I counted on losing a couple of seconds to Alberto today because I really don’t like this climb. It’s really short and you cannot really find a rhythm. At the end he only gained 10 seconds, and that’s like what I took out of him at Morzine-Avoriaz.

Ultimately, little changed at the top of the GC. Other than Rodríquez moving up one place to eighth overall, the top seven all finished within 15 seconds of the stage winner, so it is pretty much as you were. Tomorrow is unlikely to place any undue stress on the GC contenders, but it is the final opportunity to draw breath before the race enters its decisive phase in the Pyrenees on Sunday.

Stage 12 result:

1. Joaquín Rodríguez (Katusha) 4:58:26

2. Alberto Contador (Astana) same time

3. Alexandre Vinokourov (Astana) +0:04

4. Jurgen van den Broeck (Omega Pharma-Lotto) +0:10

5. Andy Schleck (Saxo Bank) s/t

General classification (yellow jersey):

1. Andy Schleck (Saxo Bank) 58:42:01

2. Alberto Contador (Astana) +0:31

3. Samuel Sánchez (Euskaltel-Euskadi) +2:45

4. Denis Menchov (Rabobank) +2:58

5. Jurgen van den Broeck (Omega Pharma-Lotto) +3:31

6. Levi Leipheimer (RadioShack) +4:06

7. Robert Gesink (Rabobank) +4:27

8. Joaquín Rodríquez (Katusha) +4:58

9. Luis León Sánchez (Caisse d’Epargne) +5:02

10. Roman Kreuziger (Liquigas-Doimo) +5:16

Selected others:

11. Ivan Basso (Liquigas-Doimo) +5:30

12. Alexandre Vinokourov (Astana) +6:25

13. Ryder Hesjedal (Garmin-Transitions) +6:25

16. Bradley Wiggins (Sky) +7:39

18. Cadel Evans (BMC) +8:08

32. Lance Armstrong (RadioShack) +21:16

Points classification (green jersey):

1. Thor Hushovd (Cervelo) 167 pts

2. Alessandro Petacchi (Lampre) 161

3. Robbie McEwen (Katusha) 138

4. Mark Cavendish (HTC-Columbia) 132

5. José Joaquín Rojas (Caisse d’Epargne) 122

Climbers’ classification (polka dot jersey):

1. Anthony Charteau (Bbox Bouygues Telecom) 107 pts

2. Jérôme Pineau (Quick Step) 92

3. Andy Schleck (Saxo Bank) 64

4. Christophe Moreau (Caisse d’Epargne) 62

5. Mario Aerts (Omega Pharma-Lotto) 58

Stage 13 preview:

Start & finish: Rodez > Revel

Distance & type: 196 km, plain

Prediction: A third category climb less than 10 km from the end may negate the sprinters, or play into the hands of power merchants like Thor Hushovd or Óscar Freire. A very good chance for a breakaway win here with the Pyrenees coming up next, particularly if the depleted HTC-Columbia and other sprint teams don’t feel they have the legs to control the front of the peloton over the final climb. Lance Armstrong has been notably quiet and conserving his energies over the past few days. Could this be the day he targets for a valedictory stage win?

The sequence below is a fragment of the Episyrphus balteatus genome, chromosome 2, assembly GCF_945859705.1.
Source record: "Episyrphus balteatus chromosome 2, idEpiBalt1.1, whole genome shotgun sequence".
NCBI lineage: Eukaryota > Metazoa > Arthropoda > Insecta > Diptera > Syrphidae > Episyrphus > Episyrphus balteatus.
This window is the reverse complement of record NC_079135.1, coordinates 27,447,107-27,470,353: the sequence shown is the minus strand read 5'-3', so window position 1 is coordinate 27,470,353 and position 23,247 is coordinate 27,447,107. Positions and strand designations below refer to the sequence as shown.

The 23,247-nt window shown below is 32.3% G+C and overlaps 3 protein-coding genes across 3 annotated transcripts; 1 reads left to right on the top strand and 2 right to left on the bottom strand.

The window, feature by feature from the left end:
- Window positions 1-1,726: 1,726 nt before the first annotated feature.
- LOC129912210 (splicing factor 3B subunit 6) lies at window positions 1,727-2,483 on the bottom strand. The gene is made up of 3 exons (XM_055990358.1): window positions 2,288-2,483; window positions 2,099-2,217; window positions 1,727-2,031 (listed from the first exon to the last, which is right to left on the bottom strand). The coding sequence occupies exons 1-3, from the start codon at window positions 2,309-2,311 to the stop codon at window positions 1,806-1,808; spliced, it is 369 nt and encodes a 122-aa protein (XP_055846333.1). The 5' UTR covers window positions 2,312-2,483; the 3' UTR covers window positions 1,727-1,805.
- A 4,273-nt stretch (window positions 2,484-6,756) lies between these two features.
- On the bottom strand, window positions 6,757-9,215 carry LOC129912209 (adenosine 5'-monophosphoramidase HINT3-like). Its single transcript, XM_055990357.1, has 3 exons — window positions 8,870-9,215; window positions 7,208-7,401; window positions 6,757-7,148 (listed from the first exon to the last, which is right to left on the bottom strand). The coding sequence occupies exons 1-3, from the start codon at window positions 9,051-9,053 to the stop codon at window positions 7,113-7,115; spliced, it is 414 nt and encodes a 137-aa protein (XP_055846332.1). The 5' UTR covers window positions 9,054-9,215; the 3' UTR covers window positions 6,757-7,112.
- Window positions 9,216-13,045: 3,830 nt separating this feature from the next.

For more reviews and informed comments about the Tour de France, please read any (or all!) of the following excellent blogs:

Marc’s sports blog

Todd Kinsey’s TDF blog

SportPH

Cyclingproject365

Richard Tulloch’s Life on the Road

The social cyclist

Gonecycling

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About Tim
Father of three. Bit of a geek. That's all, folks.

6 Responses to Contador claws back time to leave Schleck with a mountain to climb

  1. gonecycling says:

    A clear, comprehensive summary as ever, Tim. Really enjoying your coverage!

  2. Sheree says:

    Ditto, great summary. I would have loved for Vino to win the stage but far better that his team win the yellow jersey. I’m now really looking forward to the battle between the two protagonists in the Pyrenees.

  3. Tim says:

    Vino didn’t look overly happy at the end yesterday, as he was so close to a stage win himself. But it wasn’t really Astana or Contador’s fault, I guess, seeing as it was Rodriguez who initiated the key attack.

    Today’s stage looks fun too. I had initially discounted Cavendish, but from the way HTC-Columbia are riding at the front, I think he must fancy his chances. Chris Boardman reckons the profile is not dissimilar from Milan-San Remo, which Cav won in 2009. No doubt Cav would like to stick up two metaphorical fingers at the commissaires for DQ’ing Renshaw, and we know how fast he can ride when he’s angry …